It appears that King Kumara Gupta (AC 415-455) built the first monastery at Nalanda. It was a seminary for training Buddhist monks. It’s site was not too for nor too close to the city. Hence it was selected as an ideal centre for the pursuit of Buddhist studies by monks. Nalanda University was an expansion and extension of this seminary. King Buddha Gupta (AC 455-467) Jatagatha Gupta (AC 467-500) Baladitya (500-525) and Vijra (525) made additions and expansions to the buildings. King Baladitya made a shrine-room a house of worship which was 300 feet high. His son Vijra built the fifth monastery. King Harsha Siladitya built the sixth monastery and surrounded the university buildings with 9’ high wall. In the 10th century when Hieun Tsang entered the university, there were 10,000 resident students. They came from all parts of India and foreign lands. It was India’s leading University. It’s chancellorship was reserved for India’s foremost Buddhist scholar when Hieun-Tsang visited Nalanda Silabhadra Maha Thera held the post. At that time there were 10,000 students, 1510 teachers, and about 1,500 workers at Nalanda. Students from foreign lands such as Tibet, China, Japan, Korea, Sumatra, Java and Sri Lanka were found there. Admission to Nalanda was by oral examination. This was done by a professor at the entrance hall. He was called Dvara Pandita. Proficiency in Sanskrit was necessary, as it was the medium of instruction. All Chinese monks going to India for higher studies in Buddhism had to go to Java and brush up their Sanskrit. Hieum Tsang reports that of the foreign students only 20% managed to pass the stiff examinations. Of the Indian students only 30% managed to pass and gain admission. Therefore the standard required were high. Casts, creed and nationality were no barriers in keeping with the Buddhist spirit. There were no external students at the university. Nalanda was maintained by the revenue from seven villages which were granted by the king. The study of Mahayana was compulsory for Buddhists. One could also study the doctrines of 18 other Buddhist sects. One could also study secular subjects like science, medicine, astrology, fine-arts, literature etc. The six systems of Hindu philosophy were also taught. One could study Hinayana forms of Buddhism. This included the Theravada commerce, administration and astronomy were also taught. The observatory of the university was situated in a very tall building. Lectures, debates and discussions were part of the educational curriculum. Hieun Tsang states that 100 lectures were delivered there every day. The discipline was exemplary.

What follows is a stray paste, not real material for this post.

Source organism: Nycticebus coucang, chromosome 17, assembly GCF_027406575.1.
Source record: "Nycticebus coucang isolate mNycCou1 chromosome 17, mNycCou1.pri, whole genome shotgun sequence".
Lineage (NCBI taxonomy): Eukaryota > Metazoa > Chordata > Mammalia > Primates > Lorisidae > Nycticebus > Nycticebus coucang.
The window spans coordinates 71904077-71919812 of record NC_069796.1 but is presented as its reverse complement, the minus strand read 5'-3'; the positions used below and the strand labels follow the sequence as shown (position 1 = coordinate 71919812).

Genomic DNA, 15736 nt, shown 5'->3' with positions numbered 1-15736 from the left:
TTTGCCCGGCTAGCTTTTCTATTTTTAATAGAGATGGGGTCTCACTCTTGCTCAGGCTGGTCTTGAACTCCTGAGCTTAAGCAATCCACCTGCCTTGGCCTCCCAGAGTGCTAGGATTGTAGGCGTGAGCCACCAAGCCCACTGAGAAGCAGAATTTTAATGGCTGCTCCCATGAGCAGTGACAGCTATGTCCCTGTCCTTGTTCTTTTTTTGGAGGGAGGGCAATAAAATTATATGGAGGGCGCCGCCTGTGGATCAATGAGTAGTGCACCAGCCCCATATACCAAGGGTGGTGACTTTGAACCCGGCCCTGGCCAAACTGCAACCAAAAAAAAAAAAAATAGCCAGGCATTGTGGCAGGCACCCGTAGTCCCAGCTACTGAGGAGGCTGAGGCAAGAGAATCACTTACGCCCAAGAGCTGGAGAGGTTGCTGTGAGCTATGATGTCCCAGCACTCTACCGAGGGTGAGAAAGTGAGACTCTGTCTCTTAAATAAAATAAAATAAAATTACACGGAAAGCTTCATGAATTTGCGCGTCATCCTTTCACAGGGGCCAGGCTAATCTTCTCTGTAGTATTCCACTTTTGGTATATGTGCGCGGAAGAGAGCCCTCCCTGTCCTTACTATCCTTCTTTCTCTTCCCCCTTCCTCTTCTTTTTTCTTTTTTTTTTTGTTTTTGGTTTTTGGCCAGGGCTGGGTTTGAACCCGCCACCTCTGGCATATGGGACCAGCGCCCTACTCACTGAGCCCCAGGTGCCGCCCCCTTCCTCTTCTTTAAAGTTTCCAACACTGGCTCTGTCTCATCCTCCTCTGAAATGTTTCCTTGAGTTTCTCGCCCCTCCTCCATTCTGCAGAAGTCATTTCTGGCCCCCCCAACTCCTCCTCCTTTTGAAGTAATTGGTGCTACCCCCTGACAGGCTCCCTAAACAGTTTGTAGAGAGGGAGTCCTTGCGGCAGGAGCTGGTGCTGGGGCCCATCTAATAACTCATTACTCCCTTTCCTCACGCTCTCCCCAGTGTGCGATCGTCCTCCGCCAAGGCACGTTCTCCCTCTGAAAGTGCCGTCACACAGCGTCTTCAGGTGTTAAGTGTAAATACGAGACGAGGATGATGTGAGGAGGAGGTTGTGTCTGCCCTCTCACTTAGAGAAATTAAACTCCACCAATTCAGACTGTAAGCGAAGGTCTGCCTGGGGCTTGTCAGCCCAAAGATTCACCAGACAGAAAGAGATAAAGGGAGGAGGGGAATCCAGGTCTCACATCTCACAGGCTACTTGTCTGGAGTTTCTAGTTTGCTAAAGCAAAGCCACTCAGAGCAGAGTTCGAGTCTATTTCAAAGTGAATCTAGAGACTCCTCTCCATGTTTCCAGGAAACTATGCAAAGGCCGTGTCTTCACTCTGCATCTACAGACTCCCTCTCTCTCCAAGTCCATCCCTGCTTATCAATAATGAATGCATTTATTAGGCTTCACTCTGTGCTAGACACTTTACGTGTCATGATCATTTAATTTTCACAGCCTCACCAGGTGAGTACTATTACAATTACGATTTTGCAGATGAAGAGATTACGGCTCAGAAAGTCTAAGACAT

Nalanda university occupied an area of 30 acres. There were three large libraries bearing the names Ratna-Sagara, Ratna-Nidi and Ratna-Ranjana. One of these was nine storeys high. Nalanda was graced by the presence of India’s most brilliant Buddhist luminaries. Some of them were Nagarjuna, Aryadeva, Dharmapala, Silabhadra, Santarakshita, Kamalaseela, Bhaviveka, Dignaga, Dharmakeerty etc. The works they left behind are mostly available 14 Tibetan and Chinese translations. The originals perished when Muslim invaders under Bhaktiar Khilji set fire to Nalanda and beheaded the monks. (AD 1037), Prior to that Nalanda flourished for a thousand years, a lighthouse of wisdom and learning, the first of it’s kind in the world. Bhaktiar Khilji the invader of Magadha set fire to Nalanda. When the monks were about to have their meals. This is revealed in the archeological remains which show food abandoned in a great hurry. Charred rice from the granaries also tell this sorry tale. Nalanda’s ruins and excavations are preserved in a Museum by the Indian government. On 19.11.58 the President of India, Rajendra Prasad inaugurated the Nava Nalanda Viharaya at a site close to the ancient university. Master of the Tripitaka Ven. Jagadish Kashyap was appointed head of the institution on 12. 01. 1957 the Dalai Lama handed over the ashes of Nalanda’s famed alumni - Hieun Tsang to the Indian government, headed by Pandit Nehru. The Chinese government donated five lakhs of rupees for a mausoleum which enshrines these relics. The Muslims carried the university idea to the West, and after that universities came up in the western - world.
Vickramasila is said to have been situated on the banks of the Ganges near the northern part of Magadha. Although it’s site was undiscovered, the Indian newspaper ‘Searchlight’ of 25.4.80 carried an account of the discovery of the ruins of Vickramsila by Dr. B. S. Varma, Superintending Archeologist in charge of the discovery of the ruins of the Vickramsila Excavation Project.
According to this Vickramasila was situated at Antichak Village, Kahalagon, Bagalpur District Vickramasila was said to be a sister institution of Nalanda and was said to have been founded by a monk called Kamapala, under the patronage of King Dharmapala. (AC 770-810). The King granted land-endowments for it’s upkeep later King Yasapala also patronised the institutions by liberal land endowments. Under the Pala Kings Vickramasila rose to 9 positions when it rivalled Nalanda and bade well to outshine it. In the centre of the university was the main lecture-hall. It was called ‘Vidyagriha’. There were six entrances to this building and near each entrance was a monastery for resident monks about 150 teachers were accommodated in each monastery. Like Nalanda Vickramasila was also surrounded by a high-wall. There were six ‘Dvara Panditas’ i.e Professors who examined candidates seeking admission. Here too high standards were maintained. 108 Professors were engaged in teaching and administrative duties. The curriculum of studies was similar to that of Nalanda. Here preference was given to the Tantric form of Buddhism.